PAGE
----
Today's Edition Local Missouri Opinion Obits Sports GoMidMo HER Magazine Events Classifieds Public notices Newsletters Election '23 Contests Jobs Special Sections National World
ADVERTISEMENT
ADVERTISEMENT

Press Box: Neutral-site title game better be one-and-done if Chiefs play Bills

by Greg Jackson | January 22, 2023 at 12:35 a.m.
Chiefs quarterback Chad Henne (left) celebrates with tight end Travis Kelce after combining for a touchdown during Saturday’s divisional playoff game against the Jaguars at Arrowhead Stadium in Kansas City. (Associated Press)

For the fifth straight season, the Kansas City Chiefs are playing in the AFC Championship Game.

However, the top-seeded Chiefs will have to wait for today’s outcome between the Buffalo Bills and the Cincinnati Bengals to see if they are staying home and playing next Sunday at Arrowhead Stadium or if they’re getting on a plane and heading to Atlanta for a neutral-site contest at Mercedes-Benz Stadium.

If the Bengals win, the Chiefs maintain home-field advantage. If the Bills win, the Chiefs are leaving on a jet plane.

Here’s how we got to this position.

The Bills-Bengals game Jan. 2 was canceled after Buffalo safety Damar Hamlin collapsed after making a tackle on Bengals wide receiver Tee Higgins in the first quarter. Hamlin went into cardiac arrest and had to be resuscitated on the field by athletic trainers and emergency medical personnel.

The NFL absolutely made the right decision to cancel the game, rather than resume play later that night or in the coming days. But it did force the NFL’s hand to make some alterations to its playoff scenarios.

The Chiefs finished the season with a 14-3 record. Because their canceled game left them with 16 games played in a 17-game regular-season schedule, the Bills finished at 13-3 and the Bengals were 12-4.

Had the Bills won the Jan. 2 game, because of their head-to-head win against the Chiefs, they would have earned the No. 1 seed and home-field advantage. Instead, the Chiefs took the No. 1 seed based on winning percentage.

Yes, it’s unfair to the Bills, but the NFL created an exception for Buffalo. If the Bills and the Chiefs both advanced to the AFC title game, the NFL owners voted to have that game played at a neutral site.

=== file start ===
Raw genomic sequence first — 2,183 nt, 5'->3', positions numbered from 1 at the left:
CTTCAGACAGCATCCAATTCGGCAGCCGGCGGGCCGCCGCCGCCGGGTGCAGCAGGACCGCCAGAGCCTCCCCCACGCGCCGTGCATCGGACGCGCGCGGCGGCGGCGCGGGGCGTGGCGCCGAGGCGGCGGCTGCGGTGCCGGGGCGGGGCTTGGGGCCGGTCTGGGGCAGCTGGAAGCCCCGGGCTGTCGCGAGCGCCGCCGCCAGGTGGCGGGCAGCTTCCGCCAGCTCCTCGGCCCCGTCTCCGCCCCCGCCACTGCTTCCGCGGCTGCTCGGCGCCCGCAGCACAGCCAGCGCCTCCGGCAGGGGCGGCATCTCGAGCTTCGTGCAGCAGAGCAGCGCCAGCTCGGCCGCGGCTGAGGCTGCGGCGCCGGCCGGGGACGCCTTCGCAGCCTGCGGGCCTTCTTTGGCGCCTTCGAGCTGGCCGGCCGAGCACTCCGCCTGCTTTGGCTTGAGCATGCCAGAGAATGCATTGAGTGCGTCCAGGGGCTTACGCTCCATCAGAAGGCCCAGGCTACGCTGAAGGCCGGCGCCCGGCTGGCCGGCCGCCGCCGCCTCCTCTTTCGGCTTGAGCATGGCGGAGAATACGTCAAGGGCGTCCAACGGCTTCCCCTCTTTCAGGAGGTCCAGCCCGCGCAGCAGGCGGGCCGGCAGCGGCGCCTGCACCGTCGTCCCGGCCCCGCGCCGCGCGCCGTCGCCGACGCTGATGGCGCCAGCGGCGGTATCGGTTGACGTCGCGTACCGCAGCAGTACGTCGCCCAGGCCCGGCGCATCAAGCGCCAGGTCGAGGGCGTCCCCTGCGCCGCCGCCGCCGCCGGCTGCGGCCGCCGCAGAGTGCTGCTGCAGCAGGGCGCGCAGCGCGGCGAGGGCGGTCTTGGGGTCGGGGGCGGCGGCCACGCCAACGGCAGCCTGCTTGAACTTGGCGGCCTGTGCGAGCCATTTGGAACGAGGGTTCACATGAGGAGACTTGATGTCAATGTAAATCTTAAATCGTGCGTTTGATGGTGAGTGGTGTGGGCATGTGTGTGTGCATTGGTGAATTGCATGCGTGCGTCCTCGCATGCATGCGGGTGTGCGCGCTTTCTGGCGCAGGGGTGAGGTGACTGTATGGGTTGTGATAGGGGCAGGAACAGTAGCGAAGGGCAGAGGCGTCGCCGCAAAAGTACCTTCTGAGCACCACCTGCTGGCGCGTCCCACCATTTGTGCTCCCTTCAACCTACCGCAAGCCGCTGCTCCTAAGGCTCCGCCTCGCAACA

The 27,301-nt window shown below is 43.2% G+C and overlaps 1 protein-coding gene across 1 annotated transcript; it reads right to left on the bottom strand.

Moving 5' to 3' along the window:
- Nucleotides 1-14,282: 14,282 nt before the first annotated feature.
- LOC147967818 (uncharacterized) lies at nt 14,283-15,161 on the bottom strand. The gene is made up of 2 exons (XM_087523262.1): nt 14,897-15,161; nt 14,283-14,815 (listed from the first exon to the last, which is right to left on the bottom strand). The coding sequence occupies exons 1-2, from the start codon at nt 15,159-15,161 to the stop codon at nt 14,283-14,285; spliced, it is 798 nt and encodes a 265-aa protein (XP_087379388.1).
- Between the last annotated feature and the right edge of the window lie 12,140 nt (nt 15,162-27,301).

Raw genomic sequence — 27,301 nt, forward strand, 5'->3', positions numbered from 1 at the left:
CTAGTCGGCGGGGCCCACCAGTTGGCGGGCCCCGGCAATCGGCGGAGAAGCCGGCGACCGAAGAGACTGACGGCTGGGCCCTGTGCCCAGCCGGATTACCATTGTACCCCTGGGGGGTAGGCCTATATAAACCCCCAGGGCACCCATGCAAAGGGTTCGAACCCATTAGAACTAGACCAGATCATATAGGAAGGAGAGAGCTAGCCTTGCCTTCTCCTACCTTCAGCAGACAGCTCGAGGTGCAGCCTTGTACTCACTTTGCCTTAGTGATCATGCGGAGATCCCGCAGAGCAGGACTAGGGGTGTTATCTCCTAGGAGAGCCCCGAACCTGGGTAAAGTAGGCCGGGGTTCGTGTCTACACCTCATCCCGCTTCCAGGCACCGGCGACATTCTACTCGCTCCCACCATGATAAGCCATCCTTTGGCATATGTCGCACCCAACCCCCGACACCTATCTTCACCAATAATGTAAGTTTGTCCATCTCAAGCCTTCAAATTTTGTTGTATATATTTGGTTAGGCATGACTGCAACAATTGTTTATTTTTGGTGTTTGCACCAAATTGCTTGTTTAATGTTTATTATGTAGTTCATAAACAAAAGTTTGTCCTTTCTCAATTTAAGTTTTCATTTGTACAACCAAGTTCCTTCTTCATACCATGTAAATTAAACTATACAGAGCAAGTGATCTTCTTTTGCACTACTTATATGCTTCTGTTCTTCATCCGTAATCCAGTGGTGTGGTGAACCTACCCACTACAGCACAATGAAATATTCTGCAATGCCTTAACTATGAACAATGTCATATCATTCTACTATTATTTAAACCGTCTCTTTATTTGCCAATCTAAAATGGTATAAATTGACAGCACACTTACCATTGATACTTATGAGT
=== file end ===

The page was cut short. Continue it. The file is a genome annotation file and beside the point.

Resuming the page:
It’s a fair compromise.

However, this might not be the last time this happens.

On Friday, the NFL announced more than 50,000 tickets for a potential Chiefs-Bills game in Atlanta had already been sold in the first 24 hours they became available.

It’s not typical of the NFL to make an announcement like that, especially since it becomes null and void if the Chiefs and/or the Bills were to lose this weekend. But there’s a reason for the announcement.

Chiefs founder Lamar Hunt advocated for years to have the conference title games at a neutral site, but not enough owners agreed with him to make the change.

Yet if the Bills win and there is a neutral-site game next Sunday, it gives the NFL an opportunity to use the AFC title game as a litmus test. If it goes over well, all it will take is a vote of approval from owners to make conference title games at neutral sites a permanent thing.

No. Just … no.

This would be a terrible decision.

It waters down the significance of the No. 1 seed. The top-seeded team in each conference receives a first-round bye, which is a major proponent of striving for the best regular-season record. However, if the top-seeded team wins in the divisional round, with a neutral-site conference title game, that would mean that team only played one home game in the postseason.

Meanwhile, the No. 2 seed has the chance to play two home games in the postseason, and if that team wins both games, it would be able to go through the postseason without playing a true road game.

Seriously, this makes no sense.

Home-field advantage makes a big difference. Just ask teams in MLB, the NBA or the NHL. Every single one of their postseason games -- with exception to games played during the COVID-19 pandemic -- are played at home stadiums.

The NFL is the only major professional league to stage its championship game -- the Super Bowl -- at a neutral site. With all the preparation that goes into that game, I agree, it has to be played at a predetermined location.

But that should be the only neutral-site game. Period.

As a Chiefs fans, I don’t favor the Bills over the Bengals or vice versa. Kansas City stands a fairly similar chance to win against either team next week.

But the NFL is now giving me an extra incentive to pull for the Bengals, because I don’t want the NFL postseason to turn into the College Football Playoff.

ADVERTISEMENT

Sponsor Content

ADVERTISEMENT
ADVERTISEMENT